Because of the time frame involved, I'll be running book 1, book 3, and book 5 only. The players will be making new characters for each book, so that my party of 4 players can try out all 12 classes. My two main concerns regarding conversion are save/skill DCs, and conversion of magic items - but I'm sure I'll figure it out.

Anybody else planning on an AP conversion? Not sure how long it will take me to get mine ready, but I would be happy to share my conversion once complete.

From what I can tell with this spell, one of the Great Old Ones - Yig - is an allowed form. Am I missing something elementary in RAW to prevent it?

The attacks would be Bite (6d10), 2 Claws (4d8), Tail Slap (4d10). And a Con Drain poison that requires 3 consecutive saves.

EDIT: Wrong spell in the title

As it says on the label. I was thinking about going this year, but I thought (perhaps erroneously) that I would have to pre-join the Pathfinder Society to be able to do any gaming.

Is that the case? Or is there more casual gaming available as well?

So, about to start running Reign Of Winter, and upon reading the AP I realized that this is a great opportunity to try an idea I've been banging around. Instead of the listed bonus for adopting the mantle, here's what I was thinking.

Players gain the ability to transform into monstrous forms - not just like wildshape, but something similar to the old Savage Species rules. What I'm currently thinking is:

Players will start as a normal character - core races only. No Wild shaping - the bonuses from wildshape wouldn't stack with the bonuses from monster form anyway.

Then when they gain the Mantle, and they will gain the ability to transform into a monstrous form.

1) Players can change form at will, taking a full round action. This is a polymorph effect, thus would not stack with modifiers from other polymorph spells & effects (for example, Beast Shape). Other NON-Polymorph transmutation effects will work just fine (for example, Reduce Person or Animal Growth)

2) HP will use the monster form's hit dice, even when not in monster form.

3) Players retain all their class abilities, as well as gain all the abilities of the new form - including, but not necessarily limited to:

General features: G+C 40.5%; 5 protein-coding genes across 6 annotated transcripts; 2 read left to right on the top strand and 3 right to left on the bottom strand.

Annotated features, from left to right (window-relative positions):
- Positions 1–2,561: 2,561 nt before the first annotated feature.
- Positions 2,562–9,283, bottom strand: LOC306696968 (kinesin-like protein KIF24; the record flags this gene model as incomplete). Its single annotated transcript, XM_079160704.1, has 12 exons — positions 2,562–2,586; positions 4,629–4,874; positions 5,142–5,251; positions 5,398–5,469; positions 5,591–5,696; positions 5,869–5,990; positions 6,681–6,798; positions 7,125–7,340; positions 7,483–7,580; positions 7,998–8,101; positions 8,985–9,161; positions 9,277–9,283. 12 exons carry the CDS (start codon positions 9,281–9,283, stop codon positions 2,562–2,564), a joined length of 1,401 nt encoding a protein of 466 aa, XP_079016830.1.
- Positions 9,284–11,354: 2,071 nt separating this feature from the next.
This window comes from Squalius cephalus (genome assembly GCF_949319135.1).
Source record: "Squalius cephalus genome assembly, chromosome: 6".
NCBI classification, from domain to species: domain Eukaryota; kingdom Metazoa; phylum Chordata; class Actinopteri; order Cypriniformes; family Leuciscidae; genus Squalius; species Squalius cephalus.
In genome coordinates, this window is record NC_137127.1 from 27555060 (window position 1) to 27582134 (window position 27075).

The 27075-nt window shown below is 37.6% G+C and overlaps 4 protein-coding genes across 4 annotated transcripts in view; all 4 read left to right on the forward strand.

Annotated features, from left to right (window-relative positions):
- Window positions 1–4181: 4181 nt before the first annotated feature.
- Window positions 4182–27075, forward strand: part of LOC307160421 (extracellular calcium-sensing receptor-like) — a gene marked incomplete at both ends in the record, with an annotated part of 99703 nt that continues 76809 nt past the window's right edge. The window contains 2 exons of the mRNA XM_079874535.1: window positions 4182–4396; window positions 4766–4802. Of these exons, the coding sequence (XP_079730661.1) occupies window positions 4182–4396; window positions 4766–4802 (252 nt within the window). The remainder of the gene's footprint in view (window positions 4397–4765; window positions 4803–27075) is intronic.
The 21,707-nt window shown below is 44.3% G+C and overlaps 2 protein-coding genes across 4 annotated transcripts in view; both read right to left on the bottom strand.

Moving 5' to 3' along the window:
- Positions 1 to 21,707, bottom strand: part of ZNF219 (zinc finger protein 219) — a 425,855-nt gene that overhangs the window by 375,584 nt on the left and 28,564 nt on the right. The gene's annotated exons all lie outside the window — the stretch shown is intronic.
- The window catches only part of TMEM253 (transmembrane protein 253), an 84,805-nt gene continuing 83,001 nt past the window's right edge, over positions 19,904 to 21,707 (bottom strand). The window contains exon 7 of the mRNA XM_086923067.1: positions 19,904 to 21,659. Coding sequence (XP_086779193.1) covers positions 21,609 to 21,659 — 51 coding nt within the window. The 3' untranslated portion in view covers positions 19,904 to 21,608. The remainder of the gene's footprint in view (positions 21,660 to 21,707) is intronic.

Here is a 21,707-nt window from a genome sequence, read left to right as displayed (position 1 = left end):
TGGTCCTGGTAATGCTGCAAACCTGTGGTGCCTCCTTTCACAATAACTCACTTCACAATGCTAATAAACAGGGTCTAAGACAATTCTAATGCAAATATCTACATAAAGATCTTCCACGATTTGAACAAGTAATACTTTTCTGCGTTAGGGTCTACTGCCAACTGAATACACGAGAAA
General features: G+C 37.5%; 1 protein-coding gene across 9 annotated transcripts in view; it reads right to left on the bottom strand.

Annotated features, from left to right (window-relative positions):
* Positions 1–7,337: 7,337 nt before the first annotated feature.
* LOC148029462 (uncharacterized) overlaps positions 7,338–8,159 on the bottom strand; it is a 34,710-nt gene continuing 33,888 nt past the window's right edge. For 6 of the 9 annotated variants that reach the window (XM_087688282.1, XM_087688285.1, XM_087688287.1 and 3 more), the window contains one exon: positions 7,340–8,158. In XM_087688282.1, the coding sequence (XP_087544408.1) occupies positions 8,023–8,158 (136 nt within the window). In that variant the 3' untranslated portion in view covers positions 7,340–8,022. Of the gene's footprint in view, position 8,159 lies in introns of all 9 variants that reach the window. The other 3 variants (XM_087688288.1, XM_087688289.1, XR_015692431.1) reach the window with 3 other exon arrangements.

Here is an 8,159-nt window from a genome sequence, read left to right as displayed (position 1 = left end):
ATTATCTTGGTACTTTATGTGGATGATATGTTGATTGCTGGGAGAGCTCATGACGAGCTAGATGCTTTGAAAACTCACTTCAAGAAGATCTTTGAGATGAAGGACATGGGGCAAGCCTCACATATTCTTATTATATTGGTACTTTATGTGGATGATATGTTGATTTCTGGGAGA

a) Movement modes
b) Natural Armor
c) Natural Attacks
d) Extraordinary, Supernatural and Spell-like abilities
e) Size
f) Stat adjustments
g) PC counts as both creature types

4) You will keep your base race abilities even in monstrous form

5) Every time a new level is gained, the player would choose a new monstrous form that they're able to change into. The forms will be the same CR as the character level (kind of like gestalt). When a new monstrous form is gained, the player may re-choose ALL of their feats and re-allocate ALL of their skill points. Other features may be changed at DM discretion (for example, changing a favored weapon style if the PC is a Ranger, or bloodlines for Sorcerors, etc)

6) Magic items will transform as Wild Shape. In other words, if they have a constant effect, but the new form lacks the ability to wear it, it will merge with the new form and remain functional. Unlike Wildshape, non-constant items will either meld or not, it is up to the player.

7) Players can choose weapon and one armor that will resize/reshape with form changes. This can be changed once a week with a one hour ritual, costing 10% of the item cost. This CAN be a weapon morphing into a necklace of natural weapons.

8) All players gain Natural Spell and Toughness as bonus feats once the 1st monstrous form is gained. These are gained in either base or monstrous form.

Are they?

I couldn't find it in the text, but the Life Spirit Spells don't include any of the cure spells, which struck me as odd. I will likely house rule that they can spontaneously convert, but was interested in opinions.

Basically what the subject says. Trying to get into a prc early, but need some way to have 3 ranks in two different skills at 2nd level. Any ideas?

Its for Mystic Theurge... I have the 'cast 2nd level arcane and divine spells' thing licked, qualifying for that at 1st level in each class. Just need to meet the skill requirement.